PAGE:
Novica is promoting a couple of products lines in particular now. Check out these links.

Women's shawls from Peru
Men's silver cufflinks from Indonesia
Leather belts
Women's accessories from Mexico
Men's clothing from Peru
Silver floral bracelets

17 June 2012

Check out this great method to peel garlic

I love garlic and I cook with it all the time. I swear I go through two full bulbs a week and I live alone.


I usually peel it by flattening a clove with the flat side of my chef's knife and peel from there. However, if I need a lot of it I have another method to peel it that I got from Saveur.com. People don't believe me when I describe this way to deal with fresh garlic and this morning, my good friend Nancie Mills-Pipgras (editor of Mosaic Art Now) posted the video that got me started on this whole thing on her Facebook page.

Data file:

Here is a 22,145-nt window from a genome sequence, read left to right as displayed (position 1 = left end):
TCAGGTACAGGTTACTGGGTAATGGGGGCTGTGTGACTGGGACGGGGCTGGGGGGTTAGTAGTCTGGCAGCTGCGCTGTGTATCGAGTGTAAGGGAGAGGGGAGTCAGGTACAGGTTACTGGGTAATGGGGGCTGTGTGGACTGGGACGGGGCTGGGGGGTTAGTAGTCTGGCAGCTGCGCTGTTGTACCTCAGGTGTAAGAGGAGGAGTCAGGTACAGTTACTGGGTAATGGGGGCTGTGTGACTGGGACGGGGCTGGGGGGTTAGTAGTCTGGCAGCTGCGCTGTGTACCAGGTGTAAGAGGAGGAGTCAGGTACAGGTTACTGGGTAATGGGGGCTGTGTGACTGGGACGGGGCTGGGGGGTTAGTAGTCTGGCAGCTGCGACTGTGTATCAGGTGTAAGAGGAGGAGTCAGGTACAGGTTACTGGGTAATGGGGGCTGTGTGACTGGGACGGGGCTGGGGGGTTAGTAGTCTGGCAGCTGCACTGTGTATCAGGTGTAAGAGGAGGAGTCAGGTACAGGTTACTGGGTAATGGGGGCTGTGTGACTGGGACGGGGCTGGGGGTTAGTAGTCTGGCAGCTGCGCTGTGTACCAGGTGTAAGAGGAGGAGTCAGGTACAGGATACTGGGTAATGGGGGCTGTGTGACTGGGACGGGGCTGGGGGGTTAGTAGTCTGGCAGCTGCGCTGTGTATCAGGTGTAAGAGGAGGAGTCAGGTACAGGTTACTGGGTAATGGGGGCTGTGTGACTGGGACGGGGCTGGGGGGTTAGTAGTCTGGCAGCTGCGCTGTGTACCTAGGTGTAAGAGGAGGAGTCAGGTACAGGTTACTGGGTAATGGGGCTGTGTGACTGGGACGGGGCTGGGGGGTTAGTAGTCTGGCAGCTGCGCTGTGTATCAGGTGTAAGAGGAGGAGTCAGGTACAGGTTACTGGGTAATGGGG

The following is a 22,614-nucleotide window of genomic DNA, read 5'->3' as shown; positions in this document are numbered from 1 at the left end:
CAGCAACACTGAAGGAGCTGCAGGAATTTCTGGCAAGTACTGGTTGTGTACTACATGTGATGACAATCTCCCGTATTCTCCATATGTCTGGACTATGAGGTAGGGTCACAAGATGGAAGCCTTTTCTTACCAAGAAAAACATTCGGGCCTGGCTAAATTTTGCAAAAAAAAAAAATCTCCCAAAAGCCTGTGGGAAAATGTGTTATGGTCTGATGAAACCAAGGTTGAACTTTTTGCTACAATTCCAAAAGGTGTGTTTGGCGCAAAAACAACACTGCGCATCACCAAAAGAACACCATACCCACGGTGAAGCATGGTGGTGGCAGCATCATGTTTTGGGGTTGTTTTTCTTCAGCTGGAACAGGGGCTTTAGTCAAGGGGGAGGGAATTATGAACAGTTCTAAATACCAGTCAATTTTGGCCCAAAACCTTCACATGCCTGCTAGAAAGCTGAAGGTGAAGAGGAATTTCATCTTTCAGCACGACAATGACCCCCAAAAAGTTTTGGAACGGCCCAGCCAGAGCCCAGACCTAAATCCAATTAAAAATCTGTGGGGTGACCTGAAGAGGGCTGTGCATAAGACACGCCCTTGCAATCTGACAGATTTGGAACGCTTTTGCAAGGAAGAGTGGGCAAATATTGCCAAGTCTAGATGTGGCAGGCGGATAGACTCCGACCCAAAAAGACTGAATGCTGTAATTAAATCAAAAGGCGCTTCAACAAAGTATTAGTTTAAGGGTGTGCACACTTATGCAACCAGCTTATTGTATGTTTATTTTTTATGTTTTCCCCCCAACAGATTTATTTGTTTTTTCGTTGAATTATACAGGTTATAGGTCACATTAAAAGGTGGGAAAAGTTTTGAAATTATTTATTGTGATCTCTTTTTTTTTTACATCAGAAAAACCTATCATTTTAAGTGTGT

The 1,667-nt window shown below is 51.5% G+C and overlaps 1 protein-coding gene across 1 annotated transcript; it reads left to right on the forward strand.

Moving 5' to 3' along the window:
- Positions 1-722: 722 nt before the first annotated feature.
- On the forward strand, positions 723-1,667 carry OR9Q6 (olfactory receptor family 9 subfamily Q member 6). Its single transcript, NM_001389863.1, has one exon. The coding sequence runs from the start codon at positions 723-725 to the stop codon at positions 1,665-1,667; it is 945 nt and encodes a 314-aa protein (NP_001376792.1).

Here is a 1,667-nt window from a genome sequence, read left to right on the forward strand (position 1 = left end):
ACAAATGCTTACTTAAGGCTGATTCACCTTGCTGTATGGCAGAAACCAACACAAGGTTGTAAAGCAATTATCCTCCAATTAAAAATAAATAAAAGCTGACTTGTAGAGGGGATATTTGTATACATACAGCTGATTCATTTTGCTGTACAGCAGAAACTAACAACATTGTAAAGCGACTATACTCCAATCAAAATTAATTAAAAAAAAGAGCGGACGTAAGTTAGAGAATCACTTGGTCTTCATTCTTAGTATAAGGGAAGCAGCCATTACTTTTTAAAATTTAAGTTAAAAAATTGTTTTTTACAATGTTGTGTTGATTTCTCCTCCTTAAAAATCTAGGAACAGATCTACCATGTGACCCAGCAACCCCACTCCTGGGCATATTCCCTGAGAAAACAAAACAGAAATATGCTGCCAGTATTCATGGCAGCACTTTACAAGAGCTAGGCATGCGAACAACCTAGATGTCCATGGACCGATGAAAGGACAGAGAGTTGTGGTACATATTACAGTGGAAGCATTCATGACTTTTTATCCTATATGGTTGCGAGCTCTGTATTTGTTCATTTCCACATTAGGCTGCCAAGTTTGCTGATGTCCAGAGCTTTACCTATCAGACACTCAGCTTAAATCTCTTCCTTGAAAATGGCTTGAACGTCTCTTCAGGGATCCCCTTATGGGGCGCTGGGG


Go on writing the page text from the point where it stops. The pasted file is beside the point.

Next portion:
It reminded me that this is something that needs to be spread around. Check it out.

How to Peel a Head of Garlic in Less Than 10 Seconds from SAVEUR.com on Vimeo.

How cool is that? I can tell you from first hand experience that it works every bit as well as it does in the video above.

It's Father's Day today, a day set aside specifically to be grateful for fathers. I'm endlessly grateful for mine and I'll be telling him that in a few hours when I call him. If you're close enough geographically to see a father today, make him something garlicky for supper. If you don't cook don't sweat it, just let him know you're glad he's in your life.

15 June 2012

¡Adios mosquitos!

See this?

It may be the thing that saves my summer.

That's an InaTrap, a mosquito trap that's actually attractive.

Most mosquito traps and bug zappers are an eyesore, but the InaTrap turns all of that on its head.